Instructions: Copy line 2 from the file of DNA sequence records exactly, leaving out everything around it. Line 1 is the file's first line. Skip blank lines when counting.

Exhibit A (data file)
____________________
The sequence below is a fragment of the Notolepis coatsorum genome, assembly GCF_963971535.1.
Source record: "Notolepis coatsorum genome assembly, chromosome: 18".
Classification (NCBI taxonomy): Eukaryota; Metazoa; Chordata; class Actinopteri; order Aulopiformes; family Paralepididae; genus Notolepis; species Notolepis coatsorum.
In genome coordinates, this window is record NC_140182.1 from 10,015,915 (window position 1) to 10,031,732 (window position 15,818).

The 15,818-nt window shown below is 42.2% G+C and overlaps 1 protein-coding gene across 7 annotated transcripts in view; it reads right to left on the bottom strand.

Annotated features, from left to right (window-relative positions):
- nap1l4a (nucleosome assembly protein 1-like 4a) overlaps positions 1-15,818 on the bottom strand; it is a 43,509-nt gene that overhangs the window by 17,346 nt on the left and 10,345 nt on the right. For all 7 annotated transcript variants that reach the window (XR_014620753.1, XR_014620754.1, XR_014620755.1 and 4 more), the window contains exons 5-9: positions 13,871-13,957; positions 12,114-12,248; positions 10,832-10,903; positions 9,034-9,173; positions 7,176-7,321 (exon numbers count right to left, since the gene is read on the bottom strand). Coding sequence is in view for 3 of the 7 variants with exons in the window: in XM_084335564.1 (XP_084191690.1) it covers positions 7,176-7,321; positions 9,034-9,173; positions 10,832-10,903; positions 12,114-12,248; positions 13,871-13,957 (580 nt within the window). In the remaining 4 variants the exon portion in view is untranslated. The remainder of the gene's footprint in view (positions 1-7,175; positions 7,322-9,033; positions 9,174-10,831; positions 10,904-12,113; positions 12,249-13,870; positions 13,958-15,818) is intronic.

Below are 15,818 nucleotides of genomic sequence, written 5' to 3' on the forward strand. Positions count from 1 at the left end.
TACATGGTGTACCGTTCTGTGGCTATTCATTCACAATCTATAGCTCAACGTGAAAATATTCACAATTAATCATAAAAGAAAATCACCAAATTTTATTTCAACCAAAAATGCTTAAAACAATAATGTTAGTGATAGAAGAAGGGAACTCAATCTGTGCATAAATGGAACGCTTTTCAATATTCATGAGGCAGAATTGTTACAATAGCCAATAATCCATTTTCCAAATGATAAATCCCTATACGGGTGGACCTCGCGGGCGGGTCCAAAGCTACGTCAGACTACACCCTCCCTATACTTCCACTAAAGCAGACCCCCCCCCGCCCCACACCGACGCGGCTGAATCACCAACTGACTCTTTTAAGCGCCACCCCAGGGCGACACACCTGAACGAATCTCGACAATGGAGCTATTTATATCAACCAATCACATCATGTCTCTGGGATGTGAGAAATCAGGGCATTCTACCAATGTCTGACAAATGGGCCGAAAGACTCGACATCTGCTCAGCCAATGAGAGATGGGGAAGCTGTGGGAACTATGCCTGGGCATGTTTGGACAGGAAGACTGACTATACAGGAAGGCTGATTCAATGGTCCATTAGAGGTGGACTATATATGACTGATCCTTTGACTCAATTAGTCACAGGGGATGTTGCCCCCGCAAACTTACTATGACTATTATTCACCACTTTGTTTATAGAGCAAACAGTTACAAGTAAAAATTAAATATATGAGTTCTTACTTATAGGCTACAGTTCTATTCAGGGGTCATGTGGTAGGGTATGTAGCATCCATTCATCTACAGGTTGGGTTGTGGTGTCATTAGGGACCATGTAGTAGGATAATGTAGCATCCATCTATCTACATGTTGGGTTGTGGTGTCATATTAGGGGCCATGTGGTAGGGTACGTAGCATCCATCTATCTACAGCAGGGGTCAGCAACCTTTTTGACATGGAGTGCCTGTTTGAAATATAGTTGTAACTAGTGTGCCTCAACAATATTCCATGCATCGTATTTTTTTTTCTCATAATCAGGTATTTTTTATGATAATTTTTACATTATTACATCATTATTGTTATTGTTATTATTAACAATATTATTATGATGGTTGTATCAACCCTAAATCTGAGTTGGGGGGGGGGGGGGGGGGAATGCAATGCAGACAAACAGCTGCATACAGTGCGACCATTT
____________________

Source record: "Notolepis coatsorum genome assembly, chromosome: 18".